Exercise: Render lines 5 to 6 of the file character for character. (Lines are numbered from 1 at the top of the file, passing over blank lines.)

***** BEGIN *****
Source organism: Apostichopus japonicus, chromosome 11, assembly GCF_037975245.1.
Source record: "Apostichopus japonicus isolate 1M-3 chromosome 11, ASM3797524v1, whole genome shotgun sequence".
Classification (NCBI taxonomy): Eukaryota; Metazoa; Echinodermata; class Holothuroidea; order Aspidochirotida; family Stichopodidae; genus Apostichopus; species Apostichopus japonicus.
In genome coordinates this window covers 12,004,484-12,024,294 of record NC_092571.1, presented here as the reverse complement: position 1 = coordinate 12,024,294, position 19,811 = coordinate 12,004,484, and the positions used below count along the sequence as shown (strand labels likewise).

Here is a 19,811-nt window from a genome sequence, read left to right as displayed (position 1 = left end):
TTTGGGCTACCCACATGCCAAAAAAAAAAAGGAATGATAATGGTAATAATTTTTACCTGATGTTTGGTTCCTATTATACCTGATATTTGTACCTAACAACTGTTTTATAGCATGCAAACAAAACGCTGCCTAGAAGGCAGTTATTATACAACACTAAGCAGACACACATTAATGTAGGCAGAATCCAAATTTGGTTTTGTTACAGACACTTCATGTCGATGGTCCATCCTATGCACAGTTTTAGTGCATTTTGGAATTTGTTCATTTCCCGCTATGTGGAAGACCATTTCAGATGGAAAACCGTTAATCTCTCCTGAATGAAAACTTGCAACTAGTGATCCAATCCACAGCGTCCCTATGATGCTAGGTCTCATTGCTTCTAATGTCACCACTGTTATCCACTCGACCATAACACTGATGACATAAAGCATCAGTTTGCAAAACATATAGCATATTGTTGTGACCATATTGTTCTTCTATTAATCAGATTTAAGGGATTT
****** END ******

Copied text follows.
Here is a 19,811-nt window from a genome sequence, read left to right as displayed (position 1 = left end):
TTTGGGCTACCCACATGCCAAAAAAAAAAAGGAATGATAATGGTAATAATTTTTACCTGATGTTTGGTTCCTATTATACCTGATATTTGTACCTAACAACTGTTTTATAGCATGCAAACAAAACGCTGCCTAGAAGGCAGTTATTATACAACACTAAGCAGACACACATTAATGTAGGCAGAATCCAAATTTGGTTTTGTTACAGACACTTCATGTCGATGGTCCATCCTATGCACAGTTTTAGTGCATTTTGGAATTTGTTCATTTCCCGCTATGTGGAAGACCATTTCAGATGGAAAACCGTTAATCTCTCCTGAATGAAAACTTGCAACTAGTGATCCAATCCACAGCGTCCCTATGATGCTAGGTCTCATTGCTTCTAATGTCACCACTGTTATCCACTCGACCATAACACTGATGACATAAAGCATCAGTTTGCAAAACATATAGCATATTGTTGTGACCATATTGTTCTTCTATTAATCAGATTTAAGGGATTT